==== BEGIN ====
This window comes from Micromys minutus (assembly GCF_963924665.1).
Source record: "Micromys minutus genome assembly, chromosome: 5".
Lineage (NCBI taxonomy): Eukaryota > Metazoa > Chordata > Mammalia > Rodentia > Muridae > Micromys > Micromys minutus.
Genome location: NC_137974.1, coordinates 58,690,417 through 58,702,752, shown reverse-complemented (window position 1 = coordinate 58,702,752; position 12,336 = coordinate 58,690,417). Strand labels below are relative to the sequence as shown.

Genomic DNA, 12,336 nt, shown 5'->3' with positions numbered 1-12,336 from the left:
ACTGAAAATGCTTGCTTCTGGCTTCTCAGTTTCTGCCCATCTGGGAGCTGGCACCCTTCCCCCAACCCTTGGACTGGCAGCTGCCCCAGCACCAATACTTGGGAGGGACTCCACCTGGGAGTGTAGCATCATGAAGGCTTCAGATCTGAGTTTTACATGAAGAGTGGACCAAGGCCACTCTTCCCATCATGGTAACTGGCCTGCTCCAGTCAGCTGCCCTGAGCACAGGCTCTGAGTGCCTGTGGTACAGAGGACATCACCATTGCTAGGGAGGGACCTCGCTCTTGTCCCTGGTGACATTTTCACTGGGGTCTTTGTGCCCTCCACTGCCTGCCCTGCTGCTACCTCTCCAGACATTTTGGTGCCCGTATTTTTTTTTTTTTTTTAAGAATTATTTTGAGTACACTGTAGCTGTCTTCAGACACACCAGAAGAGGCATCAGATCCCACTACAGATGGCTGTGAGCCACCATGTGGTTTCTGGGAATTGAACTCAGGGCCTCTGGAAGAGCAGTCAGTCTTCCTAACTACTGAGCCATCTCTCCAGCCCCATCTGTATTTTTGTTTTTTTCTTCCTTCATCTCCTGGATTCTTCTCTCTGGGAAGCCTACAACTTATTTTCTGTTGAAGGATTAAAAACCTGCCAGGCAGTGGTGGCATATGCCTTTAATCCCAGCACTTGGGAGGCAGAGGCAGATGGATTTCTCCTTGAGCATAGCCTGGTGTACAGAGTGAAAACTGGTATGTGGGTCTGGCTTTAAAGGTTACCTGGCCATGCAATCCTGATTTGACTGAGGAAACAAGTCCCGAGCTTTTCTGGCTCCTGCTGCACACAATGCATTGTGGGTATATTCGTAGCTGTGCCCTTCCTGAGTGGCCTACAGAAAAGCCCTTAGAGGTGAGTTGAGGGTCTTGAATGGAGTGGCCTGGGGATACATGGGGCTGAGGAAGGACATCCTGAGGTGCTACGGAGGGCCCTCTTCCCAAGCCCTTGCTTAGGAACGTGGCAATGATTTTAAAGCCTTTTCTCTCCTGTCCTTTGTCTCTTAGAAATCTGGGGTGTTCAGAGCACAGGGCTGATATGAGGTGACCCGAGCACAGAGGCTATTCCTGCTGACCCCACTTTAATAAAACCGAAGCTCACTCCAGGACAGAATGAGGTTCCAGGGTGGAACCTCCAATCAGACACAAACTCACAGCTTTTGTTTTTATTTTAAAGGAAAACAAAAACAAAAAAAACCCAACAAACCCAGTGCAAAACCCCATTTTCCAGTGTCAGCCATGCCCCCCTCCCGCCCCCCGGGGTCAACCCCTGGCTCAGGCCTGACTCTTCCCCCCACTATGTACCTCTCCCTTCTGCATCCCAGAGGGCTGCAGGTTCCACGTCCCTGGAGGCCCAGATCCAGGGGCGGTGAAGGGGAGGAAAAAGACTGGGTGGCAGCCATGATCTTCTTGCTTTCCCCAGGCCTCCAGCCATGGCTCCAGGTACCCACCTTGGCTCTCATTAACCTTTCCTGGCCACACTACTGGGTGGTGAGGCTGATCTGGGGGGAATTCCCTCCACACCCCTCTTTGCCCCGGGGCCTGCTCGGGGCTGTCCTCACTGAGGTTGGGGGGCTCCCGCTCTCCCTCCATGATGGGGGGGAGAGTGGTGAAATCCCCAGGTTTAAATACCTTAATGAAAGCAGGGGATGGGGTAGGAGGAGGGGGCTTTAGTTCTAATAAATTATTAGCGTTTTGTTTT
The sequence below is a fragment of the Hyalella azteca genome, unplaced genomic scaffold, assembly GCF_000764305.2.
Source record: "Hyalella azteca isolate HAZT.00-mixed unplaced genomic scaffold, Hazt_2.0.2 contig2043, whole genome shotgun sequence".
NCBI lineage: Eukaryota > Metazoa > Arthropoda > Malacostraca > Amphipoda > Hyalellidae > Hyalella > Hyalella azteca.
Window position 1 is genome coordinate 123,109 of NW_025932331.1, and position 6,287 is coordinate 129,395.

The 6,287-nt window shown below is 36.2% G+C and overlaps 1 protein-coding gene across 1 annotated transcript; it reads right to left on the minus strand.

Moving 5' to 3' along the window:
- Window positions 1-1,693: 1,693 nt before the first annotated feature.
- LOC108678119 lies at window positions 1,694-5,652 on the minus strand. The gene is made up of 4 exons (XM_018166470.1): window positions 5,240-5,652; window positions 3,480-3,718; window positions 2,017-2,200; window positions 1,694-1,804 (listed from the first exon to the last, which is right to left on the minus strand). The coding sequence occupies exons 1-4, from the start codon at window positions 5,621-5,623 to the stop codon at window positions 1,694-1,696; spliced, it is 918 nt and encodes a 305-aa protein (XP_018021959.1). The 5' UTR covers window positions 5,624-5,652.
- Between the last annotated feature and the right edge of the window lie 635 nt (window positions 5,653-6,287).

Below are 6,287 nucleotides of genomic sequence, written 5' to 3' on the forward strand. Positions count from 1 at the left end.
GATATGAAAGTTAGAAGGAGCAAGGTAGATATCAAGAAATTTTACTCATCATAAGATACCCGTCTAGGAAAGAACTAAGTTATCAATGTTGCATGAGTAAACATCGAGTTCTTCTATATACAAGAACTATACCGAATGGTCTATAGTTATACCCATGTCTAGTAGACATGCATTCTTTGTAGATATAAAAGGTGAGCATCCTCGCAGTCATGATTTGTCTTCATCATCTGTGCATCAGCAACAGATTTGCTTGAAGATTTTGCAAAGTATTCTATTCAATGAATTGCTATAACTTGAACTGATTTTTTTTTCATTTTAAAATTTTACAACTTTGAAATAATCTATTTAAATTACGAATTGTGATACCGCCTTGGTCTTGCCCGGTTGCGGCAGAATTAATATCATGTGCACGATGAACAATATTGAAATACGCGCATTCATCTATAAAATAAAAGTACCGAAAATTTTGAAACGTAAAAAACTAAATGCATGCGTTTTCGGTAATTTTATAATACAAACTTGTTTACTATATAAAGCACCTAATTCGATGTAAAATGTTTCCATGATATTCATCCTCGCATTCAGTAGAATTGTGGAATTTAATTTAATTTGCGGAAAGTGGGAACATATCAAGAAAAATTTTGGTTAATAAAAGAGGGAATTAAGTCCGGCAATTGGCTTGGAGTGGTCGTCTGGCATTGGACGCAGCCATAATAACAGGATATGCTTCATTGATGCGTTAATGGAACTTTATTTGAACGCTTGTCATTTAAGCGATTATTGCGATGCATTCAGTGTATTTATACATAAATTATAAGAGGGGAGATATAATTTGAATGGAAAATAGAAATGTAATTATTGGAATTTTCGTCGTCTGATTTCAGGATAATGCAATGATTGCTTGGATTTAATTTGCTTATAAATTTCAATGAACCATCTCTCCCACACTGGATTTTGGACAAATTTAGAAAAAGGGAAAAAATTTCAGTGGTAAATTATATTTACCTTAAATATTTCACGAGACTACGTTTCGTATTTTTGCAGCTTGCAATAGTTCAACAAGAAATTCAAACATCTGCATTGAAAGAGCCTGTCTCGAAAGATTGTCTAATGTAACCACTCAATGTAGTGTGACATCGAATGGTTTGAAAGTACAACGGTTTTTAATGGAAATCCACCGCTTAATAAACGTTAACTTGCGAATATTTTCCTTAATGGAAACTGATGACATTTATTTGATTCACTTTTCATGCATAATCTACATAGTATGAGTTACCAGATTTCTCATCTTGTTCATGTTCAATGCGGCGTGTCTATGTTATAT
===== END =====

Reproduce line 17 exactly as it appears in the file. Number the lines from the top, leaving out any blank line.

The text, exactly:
GATATGAAAGTTAGAAGGAGCAAGGTAGATATCAAGAAATTTTACTCATCATAAGATACCCGTCTAGGAAAGAACTAAGTTATCAATGTTGCATGAGTAAACATCGAGTTCTTCTATATACAAGAACTATACCGAATGGTCTATAGTTATACCCATGTCTAGTAGACATGCATTCTTTGTAGATATAAAAGGTGAGCATCCTCGCAGTCATGATTTGTCTTCATCATCTGTGCATCAGCAACAGATTTGCTTGAAGATTTTGCAAAGTATTCTATTCAATGAATTGCTATAACTTGAACTGATTTTTTTTTCATTTTAAAATTTTACAACTTTGAAATAATCTATTTAAATTACGAATTGTGATACCGCCTTGGTCTTGCCCGGTTGCGGCAGAATTAATATCATGTGCACGATGAACAATATTGAAATACGCGCATTCATCTATAAAATAAAAGTACCGAAAATTTTGAAACGTAAAAAACTAAATGCATGCGTTTTCGGTAATTTTATAATACAAACTTGTTTACTATATAAAGCACCTAATTCGATGTAAAATGTTTCCATGATATTCATCCTCGCATTCAGTAGAATTGTGGAATTTAATTTAATTTGCGGAAAGTGGGAACATATCAAGAAAAATTTTGGTTAATAAAAGAGGGAATTAAGTCCGGCAATTGGCTTGGAGTGGTCGTCTGGCATTGGACGCAGCCATAATAACAGGATATGCTTCATTGATGCGTTAATGGAACTTTATTTGAACGCTTGTCATTTAAGCGATTATTGCGATGCATTCAGTGTATTTATACATAAATTATAAGAGGGGAGATATAATTTGAATGGAAAATAGAAATGTAATTATTGGAATTTTCGTCGTCTGATTTCAGGATAATGCAATGATTGCTTGGATTTAATTTGCTTATAAATTTCAATGAACCATCTCTCCCACACTGGATTTTGGACAAATTTAGAAAAAGGGAAAAAATTTCAGTGGTAAATTATATTTACCTTAAATATTTCACGAGACTACGTTTCGTATTTTTGCAGCTTGCAATAGTTCAACAAGAAATTCAAACATCTGCATTGAAAGAGCCTGTCTCGAAAGATTGTCTAATGTAACCACTCAATGTAGTGTGACATCGAATGGTTTGAAAGTACAACGGTTTTTAATGGAAATCCACCGCTTAATAAACGTTAACTTGCGAATATTTTCCTTAATGGAAACTGATGACATTTATTTGATTCACTTTTCATGCATAATCTACATAGTATGAGTTACCAGATTTCTCATCTTGTTCATGTTCAATGCGGCGTGTCTATGTTATAT